Undergraduate Audition Requirements
Applicants for the undergraduate program in musical theatre should bring a photo and resume of musical/dramatic experience and prepare the following 10-minute voice, acting and dance audition:
- Voice: Two songs from musicals. The songs must be in contrasting styles (ballad, up-tempo); one must be from a musical written before 1960; each should be of a two-minute maximum duration; each must be memorized. Please bring copies of your music. An accompanist will be provided.
- Acting: Two one-minute, contemporary monologues; one dramatic and one comedic. Choice must be appropriate to the candidate’s age and experience; must be memorized; should be performed in the context of the play, which the candidate must be able to discuss.
- Dance: All applicants participate in a dance audition. The audition is used to assess dance class placement as well as potential. Please wear appropriate dance attire and shoes (jazz or character; tap shoes if you tap). Prior dance training, while desirable, is not a requirement for acceptance to the musical theatre program.
(For taped auditions, please include a one-minute dance routine.)
All applicants, regardless of degree program, who audition are considered for performance-based music scholarship.
Frequently Asked Questions
What is the process for choosing a voice teacher at Catholic University? Can a student pick his/her own or are they placed in a studio?
During the first week of classes our musical theatre faculty will hear our incoming students sing again to re-familiarize themselves with their voices. After that, they will assign the teacher they feel would be the best fit. You may absolutely request to be placed with someone specific and that will be taken into consideration. If you do have someone specific in mind, the faculty will most likely place you in his or her studio (provided it is not full).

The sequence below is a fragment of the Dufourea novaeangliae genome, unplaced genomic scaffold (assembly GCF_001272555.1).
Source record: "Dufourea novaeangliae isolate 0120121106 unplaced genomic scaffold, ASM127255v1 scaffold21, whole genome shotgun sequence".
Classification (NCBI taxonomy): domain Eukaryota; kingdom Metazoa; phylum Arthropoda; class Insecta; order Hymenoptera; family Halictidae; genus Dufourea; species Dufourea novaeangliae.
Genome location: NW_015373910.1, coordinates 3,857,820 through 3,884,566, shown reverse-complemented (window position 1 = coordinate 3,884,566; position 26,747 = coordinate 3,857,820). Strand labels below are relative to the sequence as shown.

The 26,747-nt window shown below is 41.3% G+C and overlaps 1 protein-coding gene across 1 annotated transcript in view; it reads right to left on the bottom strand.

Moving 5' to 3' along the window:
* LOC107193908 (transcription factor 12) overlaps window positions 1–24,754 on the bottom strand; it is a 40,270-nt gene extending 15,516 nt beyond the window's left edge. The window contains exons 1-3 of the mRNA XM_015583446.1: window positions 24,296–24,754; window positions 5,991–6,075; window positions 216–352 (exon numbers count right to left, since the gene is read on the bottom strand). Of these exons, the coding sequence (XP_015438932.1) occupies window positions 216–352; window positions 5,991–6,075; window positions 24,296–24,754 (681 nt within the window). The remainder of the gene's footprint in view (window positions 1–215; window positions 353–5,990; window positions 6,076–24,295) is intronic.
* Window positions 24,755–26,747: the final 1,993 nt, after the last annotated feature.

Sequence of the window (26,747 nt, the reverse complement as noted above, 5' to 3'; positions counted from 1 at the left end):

How many musicals does Catholic University perform in a school year and is a musical theatre student required to do any straight plays?
There is never a lack of performance opportunities at Catholic University! We do two major musicals each year, one in the fall semester and one in the spring semester. In addition, there are various cabaret and revue style productions that occur each semester as well. These productions perform at nearby theatre venues such as the Atlas Performing Arts Center and The Kennedy Center’s Millennium Stage, to name a few. We try to make the most of the big venues in the area to encourage our students to network while they are in school. There is also a student-run theater company on campus, and they usually produce a minimum of two musicals per academic year. The drama department usually puts on about six or seven major plays a year, as well as numerous graduate directing projects. While not required to participate, our musical theatre students are encouraged to dabble in the straight plays as well and many take advantage of the opportunity. Musical theatre students are required to take courses in straight acting and, should you choose to study abroad, your entire second semester junior year would take place at the London Dramatic Academy.
What is a musical theatre student at Catholic University's connection with any casting directors or workers in New York or other theatre-rich areas?
We have numerous master classes each year depending on who is in the area for productions or just traveling through. In the past we’ve hosted guests such as Norm Lewis, Brian Stokes Mitchell, Ricky Ian Gordon, Judy Kuhn, Dave Clemmons, and many more. A professional headshot photographer is also brought in for the seniors at a discounted price. This way the seniors all have professional headshots for their senior showcase. We have a senior showcase both in D.C. and in New York City, usually some time in March. Many casting directors and agents attend these and it is a wonderful networking opportunity for our students